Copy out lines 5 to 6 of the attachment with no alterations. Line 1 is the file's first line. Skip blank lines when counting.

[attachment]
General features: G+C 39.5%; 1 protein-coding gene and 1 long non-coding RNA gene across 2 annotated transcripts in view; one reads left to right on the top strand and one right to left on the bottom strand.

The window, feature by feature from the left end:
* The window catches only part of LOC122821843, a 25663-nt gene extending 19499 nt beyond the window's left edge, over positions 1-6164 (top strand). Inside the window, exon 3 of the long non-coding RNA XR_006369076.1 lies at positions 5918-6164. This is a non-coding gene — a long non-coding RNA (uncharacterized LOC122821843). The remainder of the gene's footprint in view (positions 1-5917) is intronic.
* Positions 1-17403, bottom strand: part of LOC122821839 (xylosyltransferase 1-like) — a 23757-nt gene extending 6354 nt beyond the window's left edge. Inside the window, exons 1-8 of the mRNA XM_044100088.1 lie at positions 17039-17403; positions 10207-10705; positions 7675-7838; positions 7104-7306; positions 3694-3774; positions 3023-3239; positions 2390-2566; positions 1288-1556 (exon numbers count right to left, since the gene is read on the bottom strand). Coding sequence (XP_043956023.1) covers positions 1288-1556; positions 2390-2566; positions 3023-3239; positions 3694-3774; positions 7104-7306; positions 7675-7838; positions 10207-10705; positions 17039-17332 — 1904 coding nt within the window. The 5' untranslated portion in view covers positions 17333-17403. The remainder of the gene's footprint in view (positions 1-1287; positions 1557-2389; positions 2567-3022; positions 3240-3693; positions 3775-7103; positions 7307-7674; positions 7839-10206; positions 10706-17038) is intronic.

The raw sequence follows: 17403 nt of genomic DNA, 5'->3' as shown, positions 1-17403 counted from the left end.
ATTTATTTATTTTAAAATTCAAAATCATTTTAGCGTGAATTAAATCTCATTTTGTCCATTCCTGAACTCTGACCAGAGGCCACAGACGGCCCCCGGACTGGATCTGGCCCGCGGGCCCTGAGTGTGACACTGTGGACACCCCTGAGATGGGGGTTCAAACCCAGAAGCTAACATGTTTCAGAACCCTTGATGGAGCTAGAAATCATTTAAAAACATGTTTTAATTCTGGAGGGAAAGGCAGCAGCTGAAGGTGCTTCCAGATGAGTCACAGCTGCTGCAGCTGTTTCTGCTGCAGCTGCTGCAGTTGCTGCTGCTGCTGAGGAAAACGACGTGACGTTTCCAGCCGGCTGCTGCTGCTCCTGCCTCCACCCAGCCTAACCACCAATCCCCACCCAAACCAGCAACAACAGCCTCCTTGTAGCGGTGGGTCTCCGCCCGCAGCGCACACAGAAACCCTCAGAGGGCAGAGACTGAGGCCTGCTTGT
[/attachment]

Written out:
The raw sequence follows: 17403 nt of genomic DNA, 5'->3' as shown, positions 1-17403 counted from the left end.
ATTTATTTATTTTAAAATTCAAAATCATTTTAGCGTGAATTAAATCTCATTTTGTCCATTCCTGAACTCTGACCAGAGGCCACAGACGGCCCCCGGACTGGATCTGGCCCGCGGGCCCTGAGTGTGACACTGTGGACACCCCTGAGATGGGGGTTCAAACCCAGAAGCTAACATGTTTCAGAACCCTTGATGGAGCTAGAAATCATTTAAAAACATGTTTTAATTCTGGAGGGAAAGGCAGCAGCTGAAGGTGCTTCCAGATGAGTCACAGCTGCTGCAGCTGTTTCTGCTGCAGCTGCTGCAGTTGCTGCTGCTGCTGAGGAAAACGACGTGACGTTTCCAGCCGGCTGCTGCTGCTCCTGCCTCCACCCAGCCTAACCACCAATCCCCACCCAAACCAGCAACAACAGCCTCCTTGTAGCGGTGGGTCTCCGCCCGCAGCGCACACAGAAACCCTCAGAGGGCAGAGACTGAGGCCTGCTTGT